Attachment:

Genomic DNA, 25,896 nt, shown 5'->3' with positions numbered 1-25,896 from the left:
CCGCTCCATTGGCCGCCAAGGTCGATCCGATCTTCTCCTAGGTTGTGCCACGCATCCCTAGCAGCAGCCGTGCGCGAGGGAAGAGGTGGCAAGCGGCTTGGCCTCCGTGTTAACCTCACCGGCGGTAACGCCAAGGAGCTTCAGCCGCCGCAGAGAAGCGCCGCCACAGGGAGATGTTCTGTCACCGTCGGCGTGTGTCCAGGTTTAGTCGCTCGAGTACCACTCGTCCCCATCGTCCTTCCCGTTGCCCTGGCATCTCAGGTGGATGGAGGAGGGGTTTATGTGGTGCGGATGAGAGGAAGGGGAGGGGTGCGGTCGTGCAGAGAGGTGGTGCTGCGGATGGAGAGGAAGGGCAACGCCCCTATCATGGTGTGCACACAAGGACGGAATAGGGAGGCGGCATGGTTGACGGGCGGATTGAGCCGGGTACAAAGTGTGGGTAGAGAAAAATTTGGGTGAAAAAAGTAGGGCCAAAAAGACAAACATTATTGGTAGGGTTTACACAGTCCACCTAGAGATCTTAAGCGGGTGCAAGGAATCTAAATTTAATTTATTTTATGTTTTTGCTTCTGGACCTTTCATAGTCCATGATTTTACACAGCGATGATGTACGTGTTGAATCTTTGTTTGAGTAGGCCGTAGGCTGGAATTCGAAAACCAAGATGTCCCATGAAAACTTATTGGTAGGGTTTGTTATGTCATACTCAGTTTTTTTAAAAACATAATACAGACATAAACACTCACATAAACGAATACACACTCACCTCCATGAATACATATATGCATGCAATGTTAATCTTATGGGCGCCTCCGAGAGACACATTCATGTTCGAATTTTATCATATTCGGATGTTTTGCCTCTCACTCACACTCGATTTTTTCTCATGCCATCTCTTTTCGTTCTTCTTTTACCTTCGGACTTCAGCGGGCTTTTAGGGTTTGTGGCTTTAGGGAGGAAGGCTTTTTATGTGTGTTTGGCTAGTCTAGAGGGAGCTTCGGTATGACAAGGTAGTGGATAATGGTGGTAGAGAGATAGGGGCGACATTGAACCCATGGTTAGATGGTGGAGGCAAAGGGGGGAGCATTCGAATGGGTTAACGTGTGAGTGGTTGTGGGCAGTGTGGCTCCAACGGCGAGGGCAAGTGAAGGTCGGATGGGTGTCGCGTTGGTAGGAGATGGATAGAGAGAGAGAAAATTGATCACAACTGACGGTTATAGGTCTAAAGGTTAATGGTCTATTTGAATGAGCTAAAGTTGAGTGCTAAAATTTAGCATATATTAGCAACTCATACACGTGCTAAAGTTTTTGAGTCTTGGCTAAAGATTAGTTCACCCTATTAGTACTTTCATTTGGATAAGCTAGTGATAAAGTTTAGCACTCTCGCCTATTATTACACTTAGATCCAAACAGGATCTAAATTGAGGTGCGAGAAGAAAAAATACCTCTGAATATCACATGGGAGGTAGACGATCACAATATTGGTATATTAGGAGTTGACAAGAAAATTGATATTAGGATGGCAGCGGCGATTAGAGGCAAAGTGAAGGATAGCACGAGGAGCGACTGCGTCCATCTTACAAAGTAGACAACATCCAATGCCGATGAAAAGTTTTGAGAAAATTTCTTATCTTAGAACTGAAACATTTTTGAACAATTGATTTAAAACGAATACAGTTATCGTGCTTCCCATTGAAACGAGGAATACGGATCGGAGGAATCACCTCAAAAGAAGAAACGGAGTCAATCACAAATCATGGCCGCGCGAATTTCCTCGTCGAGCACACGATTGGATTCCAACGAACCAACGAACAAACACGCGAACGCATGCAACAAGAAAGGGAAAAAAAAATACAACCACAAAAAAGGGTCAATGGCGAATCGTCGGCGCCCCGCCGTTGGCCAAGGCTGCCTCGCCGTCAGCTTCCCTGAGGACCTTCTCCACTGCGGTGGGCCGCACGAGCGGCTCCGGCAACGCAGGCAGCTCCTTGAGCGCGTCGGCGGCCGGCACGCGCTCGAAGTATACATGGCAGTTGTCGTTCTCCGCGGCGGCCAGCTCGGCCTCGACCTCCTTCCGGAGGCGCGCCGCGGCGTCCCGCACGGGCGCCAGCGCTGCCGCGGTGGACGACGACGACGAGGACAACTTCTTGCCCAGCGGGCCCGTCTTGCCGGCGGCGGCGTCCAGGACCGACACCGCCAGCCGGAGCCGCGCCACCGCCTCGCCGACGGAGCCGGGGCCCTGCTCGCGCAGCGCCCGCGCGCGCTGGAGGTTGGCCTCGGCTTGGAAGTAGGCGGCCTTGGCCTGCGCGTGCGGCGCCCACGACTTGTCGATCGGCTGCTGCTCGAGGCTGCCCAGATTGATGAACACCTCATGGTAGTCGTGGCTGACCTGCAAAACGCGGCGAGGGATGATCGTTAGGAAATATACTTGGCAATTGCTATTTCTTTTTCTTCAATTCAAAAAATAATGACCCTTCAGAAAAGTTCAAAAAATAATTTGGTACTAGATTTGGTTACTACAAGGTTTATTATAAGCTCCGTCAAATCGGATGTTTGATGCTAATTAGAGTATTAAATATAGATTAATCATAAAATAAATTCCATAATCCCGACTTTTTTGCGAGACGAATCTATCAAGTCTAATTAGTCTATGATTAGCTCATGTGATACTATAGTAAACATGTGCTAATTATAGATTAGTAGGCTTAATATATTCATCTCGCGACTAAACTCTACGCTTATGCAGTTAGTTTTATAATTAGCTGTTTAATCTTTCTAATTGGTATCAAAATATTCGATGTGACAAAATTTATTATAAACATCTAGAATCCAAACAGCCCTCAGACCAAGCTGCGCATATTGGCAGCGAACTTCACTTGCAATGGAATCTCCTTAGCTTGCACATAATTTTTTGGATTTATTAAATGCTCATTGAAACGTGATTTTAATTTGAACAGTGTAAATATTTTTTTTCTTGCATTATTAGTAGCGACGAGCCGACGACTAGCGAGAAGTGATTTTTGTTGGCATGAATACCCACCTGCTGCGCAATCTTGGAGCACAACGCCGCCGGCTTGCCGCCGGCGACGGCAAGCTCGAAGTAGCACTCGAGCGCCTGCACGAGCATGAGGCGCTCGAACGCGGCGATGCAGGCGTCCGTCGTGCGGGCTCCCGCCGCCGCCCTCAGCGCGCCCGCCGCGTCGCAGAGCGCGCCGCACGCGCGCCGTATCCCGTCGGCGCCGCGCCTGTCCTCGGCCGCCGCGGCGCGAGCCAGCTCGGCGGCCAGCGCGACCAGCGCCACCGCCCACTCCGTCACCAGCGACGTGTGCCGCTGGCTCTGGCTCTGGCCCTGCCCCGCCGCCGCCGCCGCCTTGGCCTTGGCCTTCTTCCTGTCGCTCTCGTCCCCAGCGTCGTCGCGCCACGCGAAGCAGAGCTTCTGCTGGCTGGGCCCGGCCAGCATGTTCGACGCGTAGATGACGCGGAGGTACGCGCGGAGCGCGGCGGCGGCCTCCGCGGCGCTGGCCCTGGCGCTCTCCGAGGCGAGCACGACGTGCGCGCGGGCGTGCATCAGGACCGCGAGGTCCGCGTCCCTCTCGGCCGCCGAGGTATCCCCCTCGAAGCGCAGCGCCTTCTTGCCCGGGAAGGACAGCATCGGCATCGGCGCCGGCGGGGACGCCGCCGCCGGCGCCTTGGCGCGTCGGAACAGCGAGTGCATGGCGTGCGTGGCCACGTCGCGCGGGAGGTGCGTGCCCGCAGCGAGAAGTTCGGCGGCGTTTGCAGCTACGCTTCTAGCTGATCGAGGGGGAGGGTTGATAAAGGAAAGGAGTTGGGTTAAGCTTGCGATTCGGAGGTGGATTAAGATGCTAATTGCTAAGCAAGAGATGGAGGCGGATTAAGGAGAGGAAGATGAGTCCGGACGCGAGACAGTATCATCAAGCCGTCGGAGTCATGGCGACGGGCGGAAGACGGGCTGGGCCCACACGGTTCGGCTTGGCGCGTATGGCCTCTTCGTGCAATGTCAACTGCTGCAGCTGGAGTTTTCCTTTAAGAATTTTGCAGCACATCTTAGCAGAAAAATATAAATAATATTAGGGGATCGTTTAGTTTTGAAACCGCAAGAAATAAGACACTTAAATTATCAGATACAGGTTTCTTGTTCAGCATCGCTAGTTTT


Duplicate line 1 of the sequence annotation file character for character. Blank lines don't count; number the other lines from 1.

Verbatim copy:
Genomic DNA, 25,896 nt, shown 5'->3' with positions numbered 1-25,896 from the left: